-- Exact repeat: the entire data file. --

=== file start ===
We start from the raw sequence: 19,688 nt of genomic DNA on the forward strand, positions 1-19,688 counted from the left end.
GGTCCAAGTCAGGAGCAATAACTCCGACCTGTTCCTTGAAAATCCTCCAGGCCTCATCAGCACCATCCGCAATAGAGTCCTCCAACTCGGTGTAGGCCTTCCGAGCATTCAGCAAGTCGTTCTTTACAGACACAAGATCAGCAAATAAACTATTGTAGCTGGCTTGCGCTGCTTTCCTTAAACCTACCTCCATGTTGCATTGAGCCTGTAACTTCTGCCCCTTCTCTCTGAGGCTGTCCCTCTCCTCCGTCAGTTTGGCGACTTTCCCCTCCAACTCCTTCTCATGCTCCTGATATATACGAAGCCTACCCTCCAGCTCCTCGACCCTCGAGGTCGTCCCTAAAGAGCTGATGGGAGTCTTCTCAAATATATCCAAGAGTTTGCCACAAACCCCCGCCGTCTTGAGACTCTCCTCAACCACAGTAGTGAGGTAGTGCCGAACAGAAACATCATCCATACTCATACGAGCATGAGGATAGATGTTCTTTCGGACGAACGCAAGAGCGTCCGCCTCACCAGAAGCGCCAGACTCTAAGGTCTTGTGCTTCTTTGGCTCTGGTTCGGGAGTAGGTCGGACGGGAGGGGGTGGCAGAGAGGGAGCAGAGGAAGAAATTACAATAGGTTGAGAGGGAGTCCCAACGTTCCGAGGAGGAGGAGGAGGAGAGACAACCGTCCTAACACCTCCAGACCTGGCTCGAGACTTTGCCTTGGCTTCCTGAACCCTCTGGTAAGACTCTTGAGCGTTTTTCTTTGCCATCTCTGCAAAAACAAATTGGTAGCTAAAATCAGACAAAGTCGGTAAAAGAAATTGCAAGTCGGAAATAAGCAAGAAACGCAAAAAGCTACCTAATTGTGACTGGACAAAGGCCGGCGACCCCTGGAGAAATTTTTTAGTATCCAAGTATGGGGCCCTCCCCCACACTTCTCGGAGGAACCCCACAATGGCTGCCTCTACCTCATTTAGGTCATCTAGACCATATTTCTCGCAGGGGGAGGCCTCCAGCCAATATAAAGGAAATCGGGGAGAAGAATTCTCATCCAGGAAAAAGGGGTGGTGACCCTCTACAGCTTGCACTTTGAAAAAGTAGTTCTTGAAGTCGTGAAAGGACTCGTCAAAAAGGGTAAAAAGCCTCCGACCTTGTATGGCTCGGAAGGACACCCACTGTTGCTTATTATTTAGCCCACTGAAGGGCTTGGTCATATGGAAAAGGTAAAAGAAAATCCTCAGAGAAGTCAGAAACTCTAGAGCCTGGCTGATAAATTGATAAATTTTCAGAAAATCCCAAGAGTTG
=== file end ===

We start from the raw sequence: 19,688 nt of genomic DNA on the forward strand, positions 1-19,688 counted from the left end.
GGTCCAAGTCAGGAGCAATAACTCCGACCTGTTCCTTGAAAATCCTCCAGGCCTCATCAGCACCATCCGCAATAGAGTCCTCCAACTCGGTGTAGGCCTTCCGAGCATTCAGCAAGTCGTTCTTTACAGACACAAGATCAGCAAATAAACTATTGTAGCTGGCTTGCGCTGCTTTCCTTAAACCTACCTCCATGTTGCATTGAGCCTGTAACTTCTGCCCCTTCTCTCTGAGGCTGTCCCTCTCCTCCGTCAGTTTGGCGACTTTCCCCTCCAACTCCTTCTCATGCTCCTGATATATACGAAGCCTACCCTCCAGCTCCTCGACCCTCGAGGTCGTCCCTAAAGAGCTGATGGGAGTCTTCTCAAATATATCCAAGAGTTTGCCACAAACCCCCGCCGTCTTGAGACTCTCCTCAACCACAGTAGTGAGGTAGTGCCGAACAGAAACATCATCCATACTCATACGAGCATGAGGATAGATGTTCTTTCGGACGAACGCAAGAGCGTCCGCCTCACCAGAAGCGCCAGACTCTAAGGTCTTGTGCTTCTTTGGCTCTGGTTCGGGAGTAGGTCGGACGGGAGGGGGTGGCAGAGAGGGAGCAGAGGAAGAAATTACAATAGGTTGAGAGGGAGTCCCAACGTTCCGAGGAGGAGGAGGAGGAGAGACAACCGTCCTAACACCTCCAGACCTGGCTCGAGACTTTGCCTTGGCTTCCTGAACCCTCTGGTAAGACTCTTGAGCGTTTTTCTTTGCCATCTCTGCAAAAACAAATTGGTAGCTAAAATCAGACAAAGTCGGTAAAAGAAATTGCAAGTCGGAAATAAGCAAGAAACGCAAAAAGCTACCTAATTGTGACTGGACAAAGGCCGGCGACCCCTGGAGAAATTTTTTAGTATCCAAGTATGGGGCCCTCCCCCACACTTCTCGGAGGAACCCCACAATGGCTGCCTCTACCTCATTTAGGTCATCTAGACCATATTTCTCGCAGGGGGAGGCCTCCAGCCAATATAAAGGAAATCGGGGAGAAGAATTCTCATCCAGGAAAAAGGGGTGGTGACCCTCTACAGCTTGCACTTTGAAAAAGTAGTTCTTGAAGTCGTGAAAGGACTCGTCAAAAAGGGTAAAAAGCCTCCGACCTTGTATGGCTCGGAAGGACACCCACTGTTGCTTATTATTTAGCCCACTGAAGGGCTTGGTCATATGGAAAAGGTAAAAGAAAATCCTCAGAGAAGTCAGAAACTCTAGAGCCTGGCTGATAAATTGATAAATTTTCAGAAAATCCCAAGAGTTG